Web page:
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Quote:
Originally Posted by mhs4771 View Post
Very simple, they didn't bother to check the Door Jam or the Sticker on the Front corner of the RW for correct pressuers.
They just set the TV tire pressures to the normal pressure for the typical Grocery getter, the RW pressure to the normal 80 psi for "E" rated tires that come on a majority of Weekender 5th Wheels.
I would make sure both the Service Manager and the Owner were made aware of these issues and that your business was going else where.
I did email both service centers. I got a quick reply back from the RV service center, but yet to hear back from the truck service center
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Old 08-22-2017, 07:18 PM   #7
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Last month we picked up a nail in our RW tire on the way to Colorado, and stopped in at Discount Tire in Roswell to have it fixed. The guys there were very courteous and efficient and had us on the road again in one hour, and they didn't charge us a cent for the repair job. However, they were only able to fill the tire to 90 pounds because that was as high as their compressor would go. Our H-rated tires are supposed to be filled to 125, so I tried to "top off" the tire with my Ryobi battery-powered compressor. Unfortunately the compressor blew apart at 95 pounds, and the tire leaked back to 85 psi before I got it disconnected. We drove the rest of the trip with the tire under-inflated.

My point is that dealers/shops may not have the ability to fill tires beyond 80-90 pounds, but they darned sure should let you know that, the way the Discount guys did with us.

FYI, to prevent that from happening again I've started carrying one of my scuba cylinders in the basement. It holds 117 cubic feet of air jammed to 3200 psi. The first stage regulator cuts the pressure down to about 140 psi, just right for those H-rated Goodyears.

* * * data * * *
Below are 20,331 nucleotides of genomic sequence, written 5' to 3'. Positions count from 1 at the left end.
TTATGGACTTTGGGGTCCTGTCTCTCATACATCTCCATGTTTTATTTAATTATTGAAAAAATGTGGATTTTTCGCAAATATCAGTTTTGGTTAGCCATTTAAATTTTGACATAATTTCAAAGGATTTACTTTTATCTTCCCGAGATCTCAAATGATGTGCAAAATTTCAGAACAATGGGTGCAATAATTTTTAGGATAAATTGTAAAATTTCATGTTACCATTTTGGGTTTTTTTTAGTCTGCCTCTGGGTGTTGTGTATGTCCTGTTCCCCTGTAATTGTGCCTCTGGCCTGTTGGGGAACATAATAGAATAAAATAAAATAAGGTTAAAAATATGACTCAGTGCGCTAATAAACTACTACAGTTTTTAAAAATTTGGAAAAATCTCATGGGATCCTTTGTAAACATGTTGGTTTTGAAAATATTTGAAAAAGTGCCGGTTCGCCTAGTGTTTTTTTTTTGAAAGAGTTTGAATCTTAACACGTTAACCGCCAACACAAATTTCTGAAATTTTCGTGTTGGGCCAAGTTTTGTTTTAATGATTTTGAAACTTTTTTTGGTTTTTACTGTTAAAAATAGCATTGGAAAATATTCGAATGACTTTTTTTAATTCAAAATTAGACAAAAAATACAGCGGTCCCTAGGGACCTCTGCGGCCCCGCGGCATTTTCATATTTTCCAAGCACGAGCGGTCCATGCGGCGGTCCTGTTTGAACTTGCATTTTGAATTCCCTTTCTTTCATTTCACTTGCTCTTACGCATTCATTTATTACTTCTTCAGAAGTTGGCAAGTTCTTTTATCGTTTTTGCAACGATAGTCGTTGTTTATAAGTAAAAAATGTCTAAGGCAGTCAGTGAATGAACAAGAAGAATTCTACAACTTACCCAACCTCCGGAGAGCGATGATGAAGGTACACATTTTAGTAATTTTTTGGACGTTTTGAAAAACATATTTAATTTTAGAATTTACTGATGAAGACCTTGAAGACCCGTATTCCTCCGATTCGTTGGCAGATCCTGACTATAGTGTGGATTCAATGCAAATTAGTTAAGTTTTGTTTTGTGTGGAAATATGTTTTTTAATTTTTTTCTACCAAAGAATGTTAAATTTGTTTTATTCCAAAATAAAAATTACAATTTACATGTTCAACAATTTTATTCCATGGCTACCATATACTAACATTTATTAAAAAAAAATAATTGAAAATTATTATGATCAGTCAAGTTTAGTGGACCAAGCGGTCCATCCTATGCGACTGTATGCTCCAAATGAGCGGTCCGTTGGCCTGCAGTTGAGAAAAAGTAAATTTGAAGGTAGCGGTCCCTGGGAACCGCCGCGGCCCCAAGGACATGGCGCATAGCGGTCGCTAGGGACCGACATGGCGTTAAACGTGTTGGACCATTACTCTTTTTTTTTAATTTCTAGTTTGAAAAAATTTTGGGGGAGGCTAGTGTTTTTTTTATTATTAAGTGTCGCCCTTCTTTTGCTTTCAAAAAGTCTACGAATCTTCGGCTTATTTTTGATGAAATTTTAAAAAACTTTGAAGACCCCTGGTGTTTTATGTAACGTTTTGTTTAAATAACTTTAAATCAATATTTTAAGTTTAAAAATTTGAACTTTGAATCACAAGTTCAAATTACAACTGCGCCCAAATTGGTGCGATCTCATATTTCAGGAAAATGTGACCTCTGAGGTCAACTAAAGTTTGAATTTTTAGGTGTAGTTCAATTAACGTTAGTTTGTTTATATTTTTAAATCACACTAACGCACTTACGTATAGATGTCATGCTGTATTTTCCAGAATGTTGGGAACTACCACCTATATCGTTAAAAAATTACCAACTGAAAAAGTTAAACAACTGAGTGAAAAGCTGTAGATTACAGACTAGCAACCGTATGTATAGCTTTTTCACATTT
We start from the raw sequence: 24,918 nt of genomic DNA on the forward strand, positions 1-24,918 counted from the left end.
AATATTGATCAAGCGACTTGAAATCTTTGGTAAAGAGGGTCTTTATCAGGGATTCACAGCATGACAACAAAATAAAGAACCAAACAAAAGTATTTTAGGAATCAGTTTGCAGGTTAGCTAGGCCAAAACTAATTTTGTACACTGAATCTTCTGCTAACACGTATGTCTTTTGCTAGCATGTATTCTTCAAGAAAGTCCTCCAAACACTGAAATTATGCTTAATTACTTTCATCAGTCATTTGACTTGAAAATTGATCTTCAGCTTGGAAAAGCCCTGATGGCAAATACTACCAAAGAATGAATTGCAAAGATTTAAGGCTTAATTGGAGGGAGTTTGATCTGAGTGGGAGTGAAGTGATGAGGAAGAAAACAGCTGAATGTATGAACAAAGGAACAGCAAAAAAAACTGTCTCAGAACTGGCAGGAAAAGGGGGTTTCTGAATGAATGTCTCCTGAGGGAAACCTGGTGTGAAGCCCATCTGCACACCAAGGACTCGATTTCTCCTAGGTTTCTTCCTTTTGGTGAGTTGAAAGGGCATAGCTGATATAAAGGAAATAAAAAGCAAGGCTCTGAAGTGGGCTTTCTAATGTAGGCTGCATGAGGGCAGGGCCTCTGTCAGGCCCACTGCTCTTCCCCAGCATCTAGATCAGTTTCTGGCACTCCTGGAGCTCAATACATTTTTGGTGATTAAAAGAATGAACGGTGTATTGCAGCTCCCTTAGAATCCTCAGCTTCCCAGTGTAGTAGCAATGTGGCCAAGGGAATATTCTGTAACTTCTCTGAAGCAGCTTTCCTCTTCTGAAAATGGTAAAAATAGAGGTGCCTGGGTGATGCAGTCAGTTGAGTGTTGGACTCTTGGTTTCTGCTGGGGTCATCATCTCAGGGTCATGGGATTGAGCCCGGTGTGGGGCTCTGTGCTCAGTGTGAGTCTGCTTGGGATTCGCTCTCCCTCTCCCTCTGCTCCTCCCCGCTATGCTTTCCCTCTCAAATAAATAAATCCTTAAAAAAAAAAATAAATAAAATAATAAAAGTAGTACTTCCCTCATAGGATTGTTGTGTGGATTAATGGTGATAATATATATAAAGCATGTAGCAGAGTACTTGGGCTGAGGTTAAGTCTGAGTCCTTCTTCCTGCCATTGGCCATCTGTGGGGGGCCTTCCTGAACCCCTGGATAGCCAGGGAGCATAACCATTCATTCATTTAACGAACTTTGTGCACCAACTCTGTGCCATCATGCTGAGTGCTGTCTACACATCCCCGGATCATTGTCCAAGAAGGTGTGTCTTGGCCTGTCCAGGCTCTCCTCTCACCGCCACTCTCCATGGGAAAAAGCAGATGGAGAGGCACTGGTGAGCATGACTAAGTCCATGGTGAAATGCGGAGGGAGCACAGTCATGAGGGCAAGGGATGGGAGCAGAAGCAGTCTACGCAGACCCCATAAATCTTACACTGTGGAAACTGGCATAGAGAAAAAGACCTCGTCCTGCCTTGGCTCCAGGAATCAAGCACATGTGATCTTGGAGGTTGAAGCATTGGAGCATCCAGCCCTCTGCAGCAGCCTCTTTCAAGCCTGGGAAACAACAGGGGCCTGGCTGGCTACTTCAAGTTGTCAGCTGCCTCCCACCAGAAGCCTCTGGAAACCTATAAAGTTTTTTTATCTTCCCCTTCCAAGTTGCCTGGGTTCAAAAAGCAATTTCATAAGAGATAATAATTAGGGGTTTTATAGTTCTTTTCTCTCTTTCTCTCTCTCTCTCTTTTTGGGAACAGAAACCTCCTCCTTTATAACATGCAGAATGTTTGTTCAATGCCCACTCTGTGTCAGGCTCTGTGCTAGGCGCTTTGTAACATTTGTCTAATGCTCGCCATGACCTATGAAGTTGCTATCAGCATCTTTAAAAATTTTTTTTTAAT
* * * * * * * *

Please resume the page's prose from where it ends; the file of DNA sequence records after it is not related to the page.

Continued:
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Old 08-22-2017, 10:36 PM   #8
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Thanks Travelin Texans,
But I have a dually, and rotating tires is not something easily done. Any ways, now that the tires are inflated to were they should be, I believe I will be getting better wear.
Correct...rotating duals is a challenge, but it should still be done just like any other vehicle.
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Old 08-23-2017, 12:55 AM   #9
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Rotating is a good thought but I gave up years ago on the pickup and also my 4500 work trucks. Can't swap the front to rear rims so would have to dismount and remount the tires. I just know that every 30,000-35,000 I will be putting front tires on the trucks.

I carry this in the RW now and good for 200psi.

Steve
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Old 08-23-2017, 03:33 AM   #10
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Same as Steve only I took it one step further. I treat the Dually like a semi. Steer and drive tires. It's important that the drive duallies are matched for wear so I leave them alone and every oil change switch the front tires side to side .. I also run different brands front to rear.

Truck handles and rides fantastic and wear patterns are good.